For more information about the artists and Manitoba Music, please visit manitobamusic.com.


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Countryfest 2018 Tickets now available for members! On Sale for the General Public November 6th!

Sunday, 22 October 2017 12:01
Countryfest 2018 Tickets now available for members! On Sale for the General Public November 6th!

Tickets for Dauphin's Countryfest 2018 are now available for members!  For the general public tickets go on sale on Monday November 6th, you can get your tickets in person at the Countryfest Office in Dauphin, call 1-800-361-7300, or order online at www.countryfest.ca. Countryfest Returns to Dauphin July Long weekend 2018, and will feature  Florida Georgia Line, Eric Church, The Road Hammers, James Barker Band, Dallas Smith, Aaron Pritchett, Luke Combs, Aaron Goodvin, High Valley, Paul Brandt, Emerson Drive and more to come! 


Friday, 20 October 2017 08:20



Downie Donations

A doctor in Toronto is comparing Tragically Hip frontman Gord Downie to another Canadian icon -- Terry Fox. 

Dr. Arjun Sahgal of Toronto's Sunnybrook Hospital says Downie's openness about his diagnosis with terminal brain cancer will leave a lasting legacy. 

The Tragically Hip frontman died Tuesday night at age 53. 

In the 24 hours after his death was announced, donations to a research fund named in his honour increased notably.

 As of yesterday afternoon, donations for the Gord Downie Fund for Brain Cancer Research had reached 1.8 million dollars, up about 100-thousand dollars from the previous day. 

The fund will support the Gord Downie Fellowship in Brain Oncology and construction of the G. Hurvitz Brain Sciences Centre.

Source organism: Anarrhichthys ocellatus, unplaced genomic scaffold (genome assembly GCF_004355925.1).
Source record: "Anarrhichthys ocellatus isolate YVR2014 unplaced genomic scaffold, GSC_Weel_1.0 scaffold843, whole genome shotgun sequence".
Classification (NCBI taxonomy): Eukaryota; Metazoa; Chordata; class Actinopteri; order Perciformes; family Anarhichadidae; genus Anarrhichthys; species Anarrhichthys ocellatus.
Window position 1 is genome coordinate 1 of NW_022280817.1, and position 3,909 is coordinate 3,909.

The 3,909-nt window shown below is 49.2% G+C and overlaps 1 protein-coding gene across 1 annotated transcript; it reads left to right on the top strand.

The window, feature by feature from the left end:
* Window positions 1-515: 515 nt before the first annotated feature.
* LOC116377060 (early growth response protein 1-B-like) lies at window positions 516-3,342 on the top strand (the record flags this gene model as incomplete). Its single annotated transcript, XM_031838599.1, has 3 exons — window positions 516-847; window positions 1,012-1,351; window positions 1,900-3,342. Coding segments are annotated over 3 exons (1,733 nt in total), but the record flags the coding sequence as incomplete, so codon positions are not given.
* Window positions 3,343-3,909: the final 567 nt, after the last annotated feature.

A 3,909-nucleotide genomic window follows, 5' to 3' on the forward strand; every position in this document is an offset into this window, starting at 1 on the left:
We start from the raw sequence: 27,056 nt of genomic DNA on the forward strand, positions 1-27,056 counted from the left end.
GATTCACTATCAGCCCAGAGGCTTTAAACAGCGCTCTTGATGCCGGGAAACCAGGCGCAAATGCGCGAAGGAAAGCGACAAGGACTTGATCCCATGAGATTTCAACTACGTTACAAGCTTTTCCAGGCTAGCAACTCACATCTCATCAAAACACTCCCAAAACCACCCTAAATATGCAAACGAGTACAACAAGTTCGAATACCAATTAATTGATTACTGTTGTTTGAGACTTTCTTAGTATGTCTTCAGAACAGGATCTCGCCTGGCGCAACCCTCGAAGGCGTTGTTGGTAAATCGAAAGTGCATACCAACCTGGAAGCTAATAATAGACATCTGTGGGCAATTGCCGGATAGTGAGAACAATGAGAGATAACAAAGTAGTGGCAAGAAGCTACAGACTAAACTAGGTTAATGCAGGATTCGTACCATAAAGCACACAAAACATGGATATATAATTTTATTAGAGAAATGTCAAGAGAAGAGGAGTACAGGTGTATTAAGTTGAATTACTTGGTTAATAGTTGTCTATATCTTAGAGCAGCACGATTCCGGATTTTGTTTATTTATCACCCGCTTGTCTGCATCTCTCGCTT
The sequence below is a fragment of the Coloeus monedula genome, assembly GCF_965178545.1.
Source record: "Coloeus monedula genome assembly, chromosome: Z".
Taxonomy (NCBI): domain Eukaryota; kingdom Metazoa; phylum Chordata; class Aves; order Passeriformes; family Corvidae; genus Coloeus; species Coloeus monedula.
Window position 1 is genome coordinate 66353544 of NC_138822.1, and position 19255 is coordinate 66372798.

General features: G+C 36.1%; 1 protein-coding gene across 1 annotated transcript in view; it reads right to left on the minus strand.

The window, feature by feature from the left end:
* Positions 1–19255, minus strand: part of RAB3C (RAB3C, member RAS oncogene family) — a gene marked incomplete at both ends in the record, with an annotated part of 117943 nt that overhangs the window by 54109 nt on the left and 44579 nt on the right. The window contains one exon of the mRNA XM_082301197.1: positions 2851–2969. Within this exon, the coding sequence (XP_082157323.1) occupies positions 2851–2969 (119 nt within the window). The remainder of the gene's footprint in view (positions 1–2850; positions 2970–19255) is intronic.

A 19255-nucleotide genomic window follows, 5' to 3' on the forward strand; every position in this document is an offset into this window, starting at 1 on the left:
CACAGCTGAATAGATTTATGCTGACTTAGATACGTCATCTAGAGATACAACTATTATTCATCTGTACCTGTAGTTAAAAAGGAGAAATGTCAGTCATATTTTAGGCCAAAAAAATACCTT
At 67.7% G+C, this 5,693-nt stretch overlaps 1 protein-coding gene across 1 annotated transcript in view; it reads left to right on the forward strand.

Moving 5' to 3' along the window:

Downie's determination to embark on a cross-country tour, release various music projects, and press politicians on Indigenous issues throughout his treatment has also inspired other cancer patients. 





A concert Thursday benefiting victims of the deadliest mass shooting in modern U-S history brought out a crowd -- including many who had been present Oct. 1st when 58 people were killed and hundreds more were wounded. Jason Aldean was on stage at the time. Aldean says security for this latest concert was a concern, as it will be for other concerts going forward. He said ``I would like for a bad guy to look up and see snipers.'' The tickets for the concert were free and all were taken. Organizers accepted donations and profit from food and beverage sales go to a victims'fund. 





Chance The Rapper has offered a glimpse into the actual moment he got his Grammys. The ceremony in February is when everyone saw him win, but prop trophies are handed out and the real ones are mailed later. Chance tweeted a video of the unboxing of his three Grammys with the help of his two-year-old daughter, Kensli. He took the opportunity to test Kensli on her numbers as they counted 1-2-3. His Grammys are for best rap album, best rap performance and best new artist. 





In the words of Luke Bryan, ``No big feuds yet.'' Bryan says the new version of ``American Idol'' has visited only two cities so far, but he's loving it. Bryan says there's ``lots of cutting up'' with fellow judges Lionel Richie and Katy Perry. Bryan says Carrie Underwood set the benchmark for future ``Idols,'' and he feels their role is to find someone who can make a difference in music. 





Walk The Moon had an unintended special effect in the video for ``One Foot'': the solar eclipse in August. Singer Nicholas Petricca (peh-TREE'-kah) says it was coincidence that they scheduled the video shoot for that day in Joshua Tree National Park.